Last year I wrote a post about working on Milky Bars (https://davedye.com/2021/11/30/the-milky-bar-adult/).
The intro stayed with me;
“Is there another industry with a bigger disconnect between supply and demand?
One side continually supplying what the other side won’t buy.
“We serve them smoked salmon, they ask for fish paste” was how copywriter Malcolm Gluck described the situation.
Marketing Directors may describe it as ‘We ask for smoked salmon, they serve us fish paste’.
Regardless of who’s right or wrong, why the disconnect?
Why are their criteria for judging creative work so different?
Put clients and agencies in the same room to agree on what makes good advertising and they’ll be agreeing and high fiving in no time.
Lob a piece of creative work and you’ll see the two sides separate like oil and water.
It’s not just the subjective nature of the business, if it was it would be harder to predict which side of the table will be pushing for what.
It’s like one side are shopping for apples, the other oranges.
I’ve spent the first half of my career arguing the case for apples and the second half trying to understand this addiction to oranges whilst explaining the benefits of apples.”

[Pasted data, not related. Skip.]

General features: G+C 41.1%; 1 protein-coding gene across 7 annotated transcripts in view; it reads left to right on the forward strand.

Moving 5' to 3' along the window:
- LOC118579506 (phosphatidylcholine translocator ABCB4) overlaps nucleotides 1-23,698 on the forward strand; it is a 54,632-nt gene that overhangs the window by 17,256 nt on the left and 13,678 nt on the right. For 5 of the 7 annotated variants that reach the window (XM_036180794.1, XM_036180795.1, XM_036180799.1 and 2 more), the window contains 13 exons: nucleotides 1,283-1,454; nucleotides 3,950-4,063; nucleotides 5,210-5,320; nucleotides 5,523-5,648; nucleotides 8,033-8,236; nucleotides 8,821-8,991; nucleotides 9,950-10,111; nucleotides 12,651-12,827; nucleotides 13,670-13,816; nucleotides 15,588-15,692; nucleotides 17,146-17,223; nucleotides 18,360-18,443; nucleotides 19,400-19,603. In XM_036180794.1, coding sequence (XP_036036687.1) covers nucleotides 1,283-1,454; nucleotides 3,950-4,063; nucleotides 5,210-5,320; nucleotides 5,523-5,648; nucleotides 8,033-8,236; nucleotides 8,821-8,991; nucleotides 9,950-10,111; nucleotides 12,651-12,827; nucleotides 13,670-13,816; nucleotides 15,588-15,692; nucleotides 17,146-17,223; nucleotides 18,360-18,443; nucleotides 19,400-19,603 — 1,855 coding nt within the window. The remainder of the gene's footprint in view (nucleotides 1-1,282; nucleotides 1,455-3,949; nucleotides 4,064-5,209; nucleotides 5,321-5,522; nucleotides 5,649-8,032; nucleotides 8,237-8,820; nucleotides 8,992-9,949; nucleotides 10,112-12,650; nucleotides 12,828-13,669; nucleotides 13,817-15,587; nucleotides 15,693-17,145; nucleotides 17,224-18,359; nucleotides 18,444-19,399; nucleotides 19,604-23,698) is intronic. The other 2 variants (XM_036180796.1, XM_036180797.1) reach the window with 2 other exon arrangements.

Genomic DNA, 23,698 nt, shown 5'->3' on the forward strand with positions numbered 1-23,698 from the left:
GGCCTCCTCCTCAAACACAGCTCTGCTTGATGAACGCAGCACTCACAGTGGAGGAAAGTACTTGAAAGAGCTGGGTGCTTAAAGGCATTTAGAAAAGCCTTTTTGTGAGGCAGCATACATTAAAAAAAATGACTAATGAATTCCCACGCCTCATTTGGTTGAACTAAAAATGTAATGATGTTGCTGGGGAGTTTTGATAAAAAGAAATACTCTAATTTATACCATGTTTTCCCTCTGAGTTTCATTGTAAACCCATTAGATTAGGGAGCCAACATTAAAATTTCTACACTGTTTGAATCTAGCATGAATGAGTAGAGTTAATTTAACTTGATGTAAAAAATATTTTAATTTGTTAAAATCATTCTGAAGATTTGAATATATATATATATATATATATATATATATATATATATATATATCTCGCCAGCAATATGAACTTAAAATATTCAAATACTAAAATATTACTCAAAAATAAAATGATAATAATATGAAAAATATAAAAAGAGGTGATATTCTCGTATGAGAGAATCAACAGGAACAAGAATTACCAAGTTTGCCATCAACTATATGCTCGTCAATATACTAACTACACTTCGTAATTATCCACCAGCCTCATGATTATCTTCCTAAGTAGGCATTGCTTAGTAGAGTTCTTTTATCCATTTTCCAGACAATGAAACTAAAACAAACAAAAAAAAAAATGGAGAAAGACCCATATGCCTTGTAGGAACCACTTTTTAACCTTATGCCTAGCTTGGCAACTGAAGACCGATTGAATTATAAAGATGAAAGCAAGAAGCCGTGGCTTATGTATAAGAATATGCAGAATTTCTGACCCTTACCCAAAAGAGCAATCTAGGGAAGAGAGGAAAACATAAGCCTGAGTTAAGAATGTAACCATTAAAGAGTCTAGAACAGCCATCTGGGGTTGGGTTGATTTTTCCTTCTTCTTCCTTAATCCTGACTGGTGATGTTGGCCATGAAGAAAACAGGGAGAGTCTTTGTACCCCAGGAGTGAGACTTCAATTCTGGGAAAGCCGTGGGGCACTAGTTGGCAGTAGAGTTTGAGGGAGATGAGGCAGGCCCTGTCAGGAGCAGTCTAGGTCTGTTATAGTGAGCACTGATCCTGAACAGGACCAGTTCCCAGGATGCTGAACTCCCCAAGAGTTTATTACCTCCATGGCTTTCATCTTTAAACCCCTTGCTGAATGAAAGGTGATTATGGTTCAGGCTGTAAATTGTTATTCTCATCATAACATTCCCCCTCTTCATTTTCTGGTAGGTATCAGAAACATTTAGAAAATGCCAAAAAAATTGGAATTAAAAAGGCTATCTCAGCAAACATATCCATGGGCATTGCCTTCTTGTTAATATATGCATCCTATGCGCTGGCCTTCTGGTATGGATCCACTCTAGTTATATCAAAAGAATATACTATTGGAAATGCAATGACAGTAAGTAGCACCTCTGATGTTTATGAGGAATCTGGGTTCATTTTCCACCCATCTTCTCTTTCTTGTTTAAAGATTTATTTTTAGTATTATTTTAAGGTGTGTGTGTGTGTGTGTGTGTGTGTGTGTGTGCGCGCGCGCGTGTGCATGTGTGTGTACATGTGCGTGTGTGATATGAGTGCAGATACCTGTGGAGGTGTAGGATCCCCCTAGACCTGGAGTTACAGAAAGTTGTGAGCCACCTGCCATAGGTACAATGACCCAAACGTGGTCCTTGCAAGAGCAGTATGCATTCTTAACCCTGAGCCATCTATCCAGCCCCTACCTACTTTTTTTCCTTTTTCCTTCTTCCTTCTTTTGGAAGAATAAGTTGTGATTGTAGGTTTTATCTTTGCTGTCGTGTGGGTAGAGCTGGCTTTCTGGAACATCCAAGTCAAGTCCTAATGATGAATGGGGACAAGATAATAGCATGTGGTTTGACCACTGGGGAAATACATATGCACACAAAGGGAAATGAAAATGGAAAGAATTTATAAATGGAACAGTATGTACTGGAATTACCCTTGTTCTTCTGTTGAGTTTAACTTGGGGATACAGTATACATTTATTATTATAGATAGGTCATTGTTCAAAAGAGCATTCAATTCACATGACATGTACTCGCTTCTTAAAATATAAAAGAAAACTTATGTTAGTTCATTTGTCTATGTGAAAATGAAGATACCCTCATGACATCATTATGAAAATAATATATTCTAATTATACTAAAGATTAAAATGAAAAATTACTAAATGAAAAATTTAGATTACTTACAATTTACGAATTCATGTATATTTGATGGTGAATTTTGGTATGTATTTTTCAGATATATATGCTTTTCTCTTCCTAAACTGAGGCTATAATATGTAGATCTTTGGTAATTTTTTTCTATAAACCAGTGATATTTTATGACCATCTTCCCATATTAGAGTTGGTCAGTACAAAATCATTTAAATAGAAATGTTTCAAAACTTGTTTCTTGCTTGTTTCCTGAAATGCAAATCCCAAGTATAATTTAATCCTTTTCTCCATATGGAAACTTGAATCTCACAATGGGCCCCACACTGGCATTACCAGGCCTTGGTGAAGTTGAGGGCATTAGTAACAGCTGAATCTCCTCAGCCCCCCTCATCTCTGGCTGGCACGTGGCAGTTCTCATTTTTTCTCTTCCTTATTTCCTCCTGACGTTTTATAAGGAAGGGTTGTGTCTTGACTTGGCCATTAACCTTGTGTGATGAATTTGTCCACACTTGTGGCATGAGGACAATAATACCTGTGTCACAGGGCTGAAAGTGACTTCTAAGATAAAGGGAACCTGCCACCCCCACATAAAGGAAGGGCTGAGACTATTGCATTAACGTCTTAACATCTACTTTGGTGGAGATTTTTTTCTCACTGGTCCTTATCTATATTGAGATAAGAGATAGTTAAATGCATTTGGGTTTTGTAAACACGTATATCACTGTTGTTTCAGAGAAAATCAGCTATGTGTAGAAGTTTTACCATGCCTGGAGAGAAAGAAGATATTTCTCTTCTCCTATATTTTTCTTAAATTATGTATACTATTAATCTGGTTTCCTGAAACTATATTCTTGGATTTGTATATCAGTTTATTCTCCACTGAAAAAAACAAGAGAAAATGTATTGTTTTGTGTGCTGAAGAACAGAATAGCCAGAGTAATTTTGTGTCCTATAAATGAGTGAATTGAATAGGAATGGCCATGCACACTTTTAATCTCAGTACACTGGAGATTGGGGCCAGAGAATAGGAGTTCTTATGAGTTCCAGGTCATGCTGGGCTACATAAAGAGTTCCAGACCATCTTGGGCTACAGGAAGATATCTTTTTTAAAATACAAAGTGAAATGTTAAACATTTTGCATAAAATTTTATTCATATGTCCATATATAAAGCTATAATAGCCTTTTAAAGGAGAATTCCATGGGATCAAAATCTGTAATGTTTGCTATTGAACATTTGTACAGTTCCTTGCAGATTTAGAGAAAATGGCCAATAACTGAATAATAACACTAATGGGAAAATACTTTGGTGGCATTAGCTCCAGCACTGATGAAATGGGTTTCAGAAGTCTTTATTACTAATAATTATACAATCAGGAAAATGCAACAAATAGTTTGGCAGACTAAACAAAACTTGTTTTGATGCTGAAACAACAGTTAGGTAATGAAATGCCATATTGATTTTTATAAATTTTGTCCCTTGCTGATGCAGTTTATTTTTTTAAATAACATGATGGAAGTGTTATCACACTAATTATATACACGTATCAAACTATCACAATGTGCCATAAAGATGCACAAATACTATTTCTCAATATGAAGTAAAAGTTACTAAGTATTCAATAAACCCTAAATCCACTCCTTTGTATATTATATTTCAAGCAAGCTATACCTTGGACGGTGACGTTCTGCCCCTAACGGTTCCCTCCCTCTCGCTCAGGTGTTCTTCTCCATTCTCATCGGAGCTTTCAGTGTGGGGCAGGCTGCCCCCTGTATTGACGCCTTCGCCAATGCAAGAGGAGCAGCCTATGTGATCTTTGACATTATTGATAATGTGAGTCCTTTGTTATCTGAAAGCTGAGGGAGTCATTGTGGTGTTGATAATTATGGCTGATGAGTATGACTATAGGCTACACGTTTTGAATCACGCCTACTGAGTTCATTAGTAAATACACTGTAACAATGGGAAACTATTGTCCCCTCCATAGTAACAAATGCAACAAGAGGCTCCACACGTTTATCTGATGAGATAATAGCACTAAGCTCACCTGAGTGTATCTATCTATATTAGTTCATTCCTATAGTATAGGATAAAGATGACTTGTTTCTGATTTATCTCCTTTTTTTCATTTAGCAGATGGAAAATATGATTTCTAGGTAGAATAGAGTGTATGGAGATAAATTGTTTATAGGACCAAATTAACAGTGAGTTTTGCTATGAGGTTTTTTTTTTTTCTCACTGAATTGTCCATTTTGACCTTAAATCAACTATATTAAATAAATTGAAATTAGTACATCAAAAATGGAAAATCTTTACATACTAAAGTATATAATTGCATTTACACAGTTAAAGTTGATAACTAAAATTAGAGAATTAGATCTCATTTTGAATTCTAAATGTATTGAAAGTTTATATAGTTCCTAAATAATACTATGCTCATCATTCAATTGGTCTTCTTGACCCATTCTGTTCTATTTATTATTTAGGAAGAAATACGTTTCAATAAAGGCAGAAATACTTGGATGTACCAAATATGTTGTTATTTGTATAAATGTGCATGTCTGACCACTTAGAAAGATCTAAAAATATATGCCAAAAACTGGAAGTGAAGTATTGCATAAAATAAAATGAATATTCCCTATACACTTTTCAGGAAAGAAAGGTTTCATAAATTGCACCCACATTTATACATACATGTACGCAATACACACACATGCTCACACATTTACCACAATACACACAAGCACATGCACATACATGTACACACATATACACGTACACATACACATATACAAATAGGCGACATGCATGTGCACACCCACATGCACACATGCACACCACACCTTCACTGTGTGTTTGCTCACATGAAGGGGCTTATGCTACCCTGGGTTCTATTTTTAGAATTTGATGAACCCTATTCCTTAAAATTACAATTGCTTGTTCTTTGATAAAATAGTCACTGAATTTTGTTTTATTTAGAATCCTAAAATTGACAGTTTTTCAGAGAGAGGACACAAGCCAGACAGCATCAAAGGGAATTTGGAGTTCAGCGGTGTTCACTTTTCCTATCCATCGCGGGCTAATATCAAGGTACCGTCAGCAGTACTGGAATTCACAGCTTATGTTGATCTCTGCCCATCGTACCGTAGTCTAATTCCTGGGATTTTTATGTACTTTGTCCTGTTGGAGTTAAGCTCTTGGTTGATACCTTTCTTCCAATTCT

It got me thinking – maybe the crossed wires are caused by not fully understanding what the other side of the table actually do.
Sure, they know the job titles and the tasks, but not what it’s like to do them.
So this summer I’m going to run a few Role Reversal Workshops.
The idea is that the people commissioning the ads spend a couple of days creating them.
From brief to finished ad.
To better understand what creatives actually do once they’ve been handed a brief.
Some panic, some get excited, but few ignore the brief.
Generally, the process goes like this:
Try your damnedest to make sense of that brief.
Try to think of your own experiences of product or category.
Try to find relevant references.
Try to edit down your ideas. (Some call this ‘Killing your babies’.)
Try to simplify them.
Try to polish.
Reading that list is one thing, doing it is another.
If you’d like to find out more, email me on email@example.com